The Gender Gap and Christians

This is a summary of “The Partisan Paradox: Religious Commitment and the Gender Gap in Party Identification’? by Karen M. Kaufmann, in Public Opinion Quarterly (Winter 2004), which I’m simply swiping from The Wilson Quarterly.

If religious voters are more conservative than others, and if women tend to be more religious than men, why is there a “gender gap” in national elections that leaves the women’s vote tilted toward the Democratic Party?

It could be that religious commitment influences the partisan leanings of only the most devout voters. But that’s not the case, according to Kaufmann, a University of Maryland political scientist who analyzed public opinion surveys from the four presidential elections between 1988 and 2000. Among the highly devout (as measured by such factors as weekly church attendance), the gender gap persists: 59 percent of men, but only 49 percent of women, identified with the Republican Party.

Perhaps religious commitment has a stronger effect on men than on women, making the men more conservative? No, says Kaufmann. On a range of issues…from defense policy to gay rights and other cultural issues…religious belief pulls men and women to the right in equal measures.

But that rightward shift still leaves a big gender gap on one question: attitudes toward the size and nature of the welfare state. Women, Kaufman says, “are simply more liberal than men on questions of social welfare.” And for many religious women, social welfare policies are a more important determinant of voting behavior than the hot-button cultural issues that are said to animate so many religious voters.

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9 Responses to The Gender Gap and Christians

  1. 1
    wookie says:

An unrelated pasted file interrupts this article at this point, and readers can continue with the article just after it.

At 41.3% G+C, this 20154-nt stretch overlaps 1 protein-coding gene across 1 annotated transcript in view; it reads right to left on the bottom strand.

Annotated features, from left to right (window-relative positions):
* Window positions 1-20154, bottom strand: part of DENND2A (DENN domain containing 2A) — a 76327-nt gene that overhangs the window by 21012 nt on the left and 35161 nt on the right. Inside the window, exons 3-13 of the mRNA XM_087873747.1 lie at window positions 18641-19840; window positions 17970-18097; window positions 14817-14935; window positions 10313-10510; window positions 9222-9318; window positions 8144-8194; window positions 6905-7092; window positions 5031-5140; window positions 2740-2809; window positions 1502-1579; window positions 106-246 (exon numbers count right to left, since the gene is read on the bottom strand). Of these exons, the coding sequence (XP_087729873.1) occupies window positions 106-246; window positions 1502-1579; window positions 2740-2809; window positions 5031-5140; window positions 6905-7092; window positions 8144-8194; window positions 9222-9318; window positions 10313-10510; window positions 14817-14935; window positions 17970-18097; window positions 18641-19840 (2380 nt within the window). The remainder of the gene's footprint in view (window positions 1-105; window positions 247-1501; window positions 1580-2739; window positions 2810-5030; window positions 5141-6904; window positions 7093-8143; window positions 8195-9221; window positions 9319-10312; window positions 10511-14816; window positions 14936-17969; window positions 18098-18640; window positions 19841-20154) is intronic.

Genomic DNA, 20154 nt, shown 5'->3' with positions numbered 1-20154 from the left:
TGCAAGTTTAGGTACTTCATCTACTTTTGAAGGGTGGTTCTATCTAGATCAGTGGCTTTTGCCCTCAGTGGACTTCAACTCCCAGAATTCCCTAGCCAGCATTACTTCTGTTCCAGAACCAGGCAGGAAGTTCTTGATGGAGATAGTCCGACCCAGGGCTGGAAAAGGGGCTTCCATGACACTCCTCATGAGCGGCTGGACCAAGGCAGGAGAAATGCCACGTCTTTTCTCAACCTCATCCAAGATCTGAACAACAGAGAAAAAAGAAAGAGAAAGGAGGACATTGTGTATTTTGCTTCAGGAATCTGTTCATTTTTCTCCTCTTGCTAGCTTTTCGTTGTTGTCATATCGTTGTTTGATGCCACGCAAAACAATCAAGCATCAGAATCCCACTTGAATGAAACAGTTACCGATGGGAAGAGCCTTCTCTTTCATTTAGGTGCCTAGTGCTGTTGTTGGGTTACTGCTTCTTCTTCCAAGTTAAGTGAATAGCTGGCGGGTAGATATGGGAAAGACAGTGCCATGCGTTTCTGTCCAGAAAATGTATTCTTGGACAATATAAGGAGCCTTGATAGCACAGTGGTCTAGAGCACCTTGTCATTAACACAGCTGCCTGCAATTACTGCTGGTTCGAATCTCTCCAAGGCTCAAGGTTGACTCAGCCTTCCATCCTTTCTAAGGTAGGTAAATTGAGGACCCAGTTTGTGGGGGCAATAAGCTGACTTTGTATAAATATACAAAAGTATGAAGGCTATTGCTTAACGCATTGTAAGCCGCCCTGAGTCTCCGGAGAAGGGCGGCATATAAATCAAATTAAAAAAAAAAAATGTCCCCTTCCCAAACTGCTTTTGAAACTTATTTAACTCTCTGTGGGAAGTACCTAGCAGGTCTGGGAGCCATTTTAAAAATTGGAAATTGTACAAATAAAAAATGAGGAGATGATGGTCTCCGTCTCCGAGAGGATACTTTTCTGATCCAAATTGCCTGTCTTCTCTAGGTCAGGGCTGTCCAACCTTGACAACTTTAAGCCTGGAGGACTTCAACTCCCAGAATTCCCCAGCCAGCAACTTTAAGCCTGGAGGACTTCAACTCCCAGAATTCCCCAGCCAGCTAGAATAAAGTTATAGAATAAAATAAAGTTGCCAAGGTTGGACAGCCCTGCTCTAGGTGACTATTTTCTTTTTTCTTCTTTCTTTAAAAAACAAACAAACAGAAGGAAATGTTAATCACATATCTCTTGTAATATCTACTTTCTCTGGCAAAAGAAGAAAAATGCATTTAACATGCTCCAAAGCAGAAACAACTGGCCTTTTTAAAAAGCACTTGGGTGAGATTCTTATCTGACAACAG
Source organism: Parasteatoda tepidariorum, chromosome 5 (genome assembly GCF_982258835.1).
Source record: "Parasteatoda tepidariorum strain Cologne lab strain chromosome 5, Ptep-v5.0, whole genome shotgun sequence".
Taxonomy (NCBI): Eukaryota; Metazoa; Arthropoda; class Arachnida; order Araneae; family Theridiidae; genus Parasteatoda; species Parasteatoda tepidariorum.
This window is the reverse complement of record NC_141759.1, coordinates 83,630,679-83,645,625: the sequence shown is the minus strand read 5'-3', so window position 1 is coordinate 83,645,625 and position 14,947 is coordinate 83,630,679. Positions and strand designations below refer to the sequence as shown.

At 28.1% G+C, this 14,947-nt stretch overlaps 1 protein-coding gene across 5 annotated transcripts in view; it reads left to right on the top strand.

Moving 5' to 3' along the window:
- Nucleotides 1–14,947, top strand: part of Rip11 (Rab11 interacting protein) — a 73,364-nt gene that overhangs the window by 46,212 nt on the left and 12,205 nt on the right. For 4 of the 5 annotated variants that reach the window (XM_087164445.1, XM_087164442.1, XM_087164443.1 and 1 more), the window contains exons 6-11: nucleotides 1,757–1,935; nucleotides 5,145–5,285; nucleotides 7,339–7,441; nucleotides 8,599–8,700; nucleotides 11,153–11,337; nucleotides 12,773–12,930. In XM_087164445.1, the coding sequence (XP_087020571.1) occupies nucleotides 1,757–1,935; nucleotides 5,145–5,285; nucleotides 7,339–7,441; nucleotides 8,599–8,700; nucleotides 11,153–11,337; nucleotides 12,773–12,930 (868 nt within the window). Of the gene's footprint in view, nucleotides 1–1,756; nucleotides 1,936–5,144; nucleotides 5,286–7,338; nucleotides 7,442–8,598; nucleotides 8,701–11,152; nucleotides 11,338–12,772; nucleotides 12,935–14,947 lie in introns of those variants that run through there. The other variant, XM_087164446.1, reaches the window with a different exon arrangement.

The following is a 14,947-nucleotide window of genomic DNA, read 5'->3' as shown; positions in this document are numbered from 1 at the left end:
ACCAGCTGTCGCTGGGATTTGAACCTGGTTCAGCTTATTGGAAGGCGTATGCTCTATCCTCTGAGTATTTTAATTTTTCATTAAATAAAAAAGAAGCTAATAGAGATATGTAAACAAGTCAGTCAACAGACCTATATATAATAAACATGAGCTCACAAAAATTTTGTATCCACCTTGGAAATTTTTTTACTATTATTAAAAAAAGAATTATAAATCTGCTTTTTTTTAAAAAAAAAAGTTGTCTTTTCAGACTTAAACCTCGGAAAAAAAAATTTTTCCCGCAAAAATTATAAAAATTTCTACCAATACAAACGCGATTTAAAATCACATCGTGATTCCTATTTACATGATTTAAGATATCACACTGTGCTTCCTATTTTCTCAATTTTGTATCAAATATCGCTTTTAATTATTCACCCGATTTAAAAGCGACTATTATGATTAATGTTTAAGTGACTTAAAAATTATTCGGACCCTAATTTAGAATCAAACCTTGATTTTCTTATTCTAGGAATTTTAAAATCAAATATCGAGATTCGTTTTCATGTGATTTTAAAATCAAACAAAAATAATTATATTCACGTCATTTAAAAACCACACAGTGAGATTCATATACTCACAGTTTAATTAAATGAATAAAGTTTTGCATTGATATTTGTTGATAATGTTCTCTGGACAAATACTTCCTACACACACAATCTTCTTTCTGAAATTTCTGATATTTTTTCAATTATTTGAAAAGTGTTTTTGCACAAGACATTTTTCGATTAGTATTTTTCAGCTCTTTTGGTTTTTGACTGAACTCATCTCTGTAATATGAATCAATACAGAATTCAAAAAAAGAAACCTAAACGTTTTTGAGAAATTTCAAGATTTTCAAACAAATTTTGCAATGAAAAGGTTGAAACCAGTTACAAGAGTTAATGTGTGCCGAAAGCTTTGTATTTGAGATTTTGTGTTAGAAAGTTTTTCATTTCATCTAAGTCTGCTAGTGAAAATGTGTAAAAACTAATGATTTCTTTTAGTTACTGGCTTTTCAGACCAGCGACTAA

Women, Kaufman says, “are simply more liberal than men on questions of social welfare.”? And for many religious women, social welfare policies are a more important determinant of voting behavior than the hot-button cultural issues that are said to animate so many religious voters.

    I’m curious if anyone else reads into that statement what I did on first reading:

    That in religion, women tend to be more compassionate than rigid, while men tend towards the opposite end of the spectrum (more rigid than compassionate). Which is interesting in that christianity as it is practiced and as it was developed historically tends to be very mysoginistic.

  2. 2
    SoulLight says:

    What I get from it is that women, being a group that has a tendency to have faed more oppression than men, are more likely to believe in a welfare state that tends to help the oppressed. It’s more likely to be due to those pesky social factors than anything innate to females.

  3. 3
    wookie says:

    While I will agree with you Soullight that there is a correlation, I don’t want that to imply causation.

    Besides, logically, if all females are oppressed socially, and all oppressed people are more supportive of systems that help the oppressed, then wouldn’t that conclude that all females are supportive of systems that help the oppressed?

  4. 4
    Amanda says:

    It is possible that women are more likely to be afraid that they will have to lean on welfare one day in case of divorce, widowhood or just abandonment when they get pregnant.

  5. 5
    FoolishOwl says:

    Does this factor in that not all religious groups are on the extreme right?

    For instance, I’ve done a fair amount of work around opposing the death penalty, and there are a lot of people involved who cite their religious beliefs as the basis of their opposition to the death penalty.

  6. 6
    Robert says:

    If religious voters are more conservative than others, and if women tend to be more religious than men, why is there a “gender gap”? in national elections that leaves the women’s vote tilted toward the Democratic Party?

    Because most of the non-religious women are Democrats.

    Say the female population is 50% religious, 50% non-religious. Of the religious, 70% are Republican and 30% are Democrats. Of the non-religious, 80% are Democrats and 20% are Republicans.

    The total female vote will skew 55-45 Democrat.

    The authors’ underlying premise that something needs to be explained only holds true if irreligious women don’t tend towards the Democrats. As far as I know, they do, and very strongly.

  7. 7
    Amanda says:

    Robert’s got it. Also, it does well to remember that many non-religious men skew towards the Republicans. Voting Republican doesn’t make you religious, which I think is important to remember in the post-election frenzy to turn us into a theocracy.

  8. 8
    zuzu says:

    Plus, support for Republicans is stronger among white evangelicals than other groups — for instance, even very religious blacks with socially conservative values still vote Democratic overwhelmingly.

  9. 9
    Lord Cerbereth says:

    Maybe women aren’t more religious than men?